Dr. Amesh Adalja, an infectious disease doctor, shares some helpful insight into this year's severe flu season and how you can protect yourself.
- Posted on Jan 29, 2018
If you’re worried about getting the flu, you’re not alone.
This season, the flu has been widespread – 49 states have reported outbreaks so far with the CDC estimating that 34 million Americans will contract the virus this year. In the news we’ve seen stories of deadly complications arising from the flu. Even seemingly healthy, young adults with no underlying conditions are being hospitalized because of the virus. So, is this the worst flu season in history?
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The short answer is no.
While we’ve seen more stories about tragic cases of the flu, and the virus seems to be hitting the entire country at the same time, we’re not experiencing a pandemic, according to Dr. Amesh Adalja, an infectious disease doctor and scholar with John Hopkins Center for Health Security.
“People have a very short memory when it comes to flu season,” Dr. Adalja tells Guideposts.org. “The media has really keyed in on this season in a way that they haven't done so much since the pandemic. I think that's why there's the general impression that this season is one of the worst we have on record. It is a severe season but it's not worse than what we saw in 2014-2015 or 2003-2004. It's certainly not worse than the pandemic year of 2009-2010.”
While you shouldn’t panic about contracting the flu this year, you should take the necessary steps to protect yourself from the virus. That rings especially true for children and the elderly, who run the highest risk of having complications.
“We're dealing with a strain of Influenza A called H3N2,” Dr. Adalja explains. “Fevers are dominate in this strain and they tend to be more severe in general. They cause more hospitalizations, more deaths, especially among the elderly.”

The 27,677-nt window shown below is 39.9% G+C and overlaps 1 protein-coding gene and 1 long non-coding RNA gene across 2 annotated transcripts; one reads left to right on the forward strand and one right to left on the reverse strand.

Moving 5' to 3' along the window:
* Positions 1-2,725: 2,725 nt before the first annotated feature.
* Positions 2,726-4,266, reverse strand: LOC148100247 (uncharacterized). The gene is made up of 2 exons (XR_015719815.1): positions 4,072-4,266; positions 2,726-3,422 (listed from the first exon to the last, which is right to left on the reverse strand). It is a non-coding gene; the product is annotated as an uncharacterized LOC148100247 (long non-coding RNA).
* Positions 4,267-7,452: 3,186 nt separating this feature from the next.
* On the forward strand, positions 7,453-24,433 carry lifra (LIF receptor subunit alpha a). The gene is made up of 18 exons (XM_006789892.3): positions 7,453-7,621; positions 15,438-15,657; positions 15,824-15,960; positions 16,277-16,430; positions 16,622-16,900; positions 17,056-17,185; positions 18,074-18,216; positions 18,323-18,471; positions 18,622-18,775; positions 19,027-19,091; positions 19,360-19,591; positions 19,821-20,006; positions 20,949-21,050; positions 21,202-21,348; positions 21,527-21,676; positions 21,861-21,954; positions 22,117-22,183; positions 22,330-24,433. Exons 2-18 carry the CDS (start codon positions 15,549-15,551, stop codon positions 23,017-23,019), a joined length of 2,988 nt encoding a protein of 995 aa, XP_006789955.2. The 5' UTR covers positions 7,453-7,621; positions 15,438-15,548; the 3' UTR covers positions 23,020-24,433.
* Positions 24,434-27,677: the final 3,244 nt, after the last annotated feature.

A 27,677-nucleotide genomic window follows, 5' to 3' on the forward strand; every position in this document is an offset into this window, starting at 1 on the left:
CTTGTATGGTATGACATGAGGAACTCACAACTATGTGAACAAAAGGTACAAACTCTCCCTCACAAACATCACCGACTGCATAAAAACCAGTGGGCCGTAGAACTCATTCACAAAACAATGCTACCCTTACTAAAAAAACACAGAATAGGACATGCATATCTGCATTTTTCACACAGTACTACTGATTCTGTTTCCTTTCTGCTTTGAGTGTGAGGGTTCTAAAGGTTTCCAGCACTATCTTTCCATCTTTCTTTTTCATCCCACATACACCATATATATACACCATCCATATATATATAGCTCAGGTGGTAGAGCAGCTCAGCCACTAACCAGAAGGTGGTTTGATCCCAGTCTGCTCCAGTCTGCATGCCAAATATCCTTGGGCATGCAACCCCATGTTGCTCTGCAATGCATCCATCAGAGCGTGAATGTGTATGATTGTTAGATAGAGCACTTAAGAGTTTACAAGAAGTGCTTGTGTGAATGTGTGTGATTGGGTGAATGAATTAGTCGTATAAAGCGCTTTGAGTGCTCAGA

How to Protect Yourself
The number one thing you can do to prevent contracting the flu? Get vaccinated.
“People still should get the flu vaccine. We're just hitting the peak of the flu season, which means we've got several more weeks of flu season to look forward to,” Dr. Adalja says. “The vaccine may not prevent a given individual from getting the flu but it is likely to protect that individual from getting a severe case of the flu. That person may not get pneumonia, may not need to be hospitalized, may not need to be in the ICU, may not need to be on a mechanical ventilator, may not die.”
A vaccine doesn’t insure you won’t get the flu, but it does help your immune system build up antibodies that fight whatever strain you do come in contact with. For the elderly, Dr. Adalja suggests an even stronger immunization.
“I recommend that the elderly get [an] alter-vaccine,” Dr. Adalja says. “One of those vaccines has a higher dose vaccine, so it increases more of the stimulants in the immune system. The other one is the vaccine we have coupled with an immune booster, it's called an adjuvant. Those two vaccines are specifically [valuable for] the elderly because we know they are more susceptible to the flu and those vaccines provide more protection than the ordinary flu vaccine does.”
Beyond getting vaccinated, Dr. Adalja recommends everyone practice good hygiene, cover your mouth when you cough or sneeze, and wipe down countertops with disinfectant. Regularly washing your hands is another practical, everyday step you can take to avoid the flu.
That said, if someone in your home or at your workplace has the virus, it’s extremely difficult to avoid coming into contact with it.
“You have to remember that this virus is very adept at spreading between humans,” Dr. Adalja warns. “Even when you practice good hygiene, we still anticipate that you're going to get the flu because this virus is so prolific.”
What to Do if You Get the Flu
The flu causes body aches, fevers, upper respiratory issues, and can cause stomach problems as well, but Dr. Adalja says anyone who suspects they may have the flu should monitor their symptoms closely to make sure they’re not getting worse.
“Some of the signs to look for are an unremitting fever, an inability to do anything -- that someone is so fatigued and so put out with the flu that they can't really get out of bed -- or if somebody is experiencing shortness of breath,” Dr. Adalja says.
As for how to relieve symptoms, Dr. Adalja says people feeling ill should rest, hydrate, and take over-the-counter medications and anti-viral prescribed by doctors to help lessen the severity of the flu.
“The over-the-counter medications that are available are really symptom based,” Dr. Adalja says. “That said, I think that using drugs like acetaminophen or ibuprofen are important for controlling fever and they help you minimize some of the symptoms.”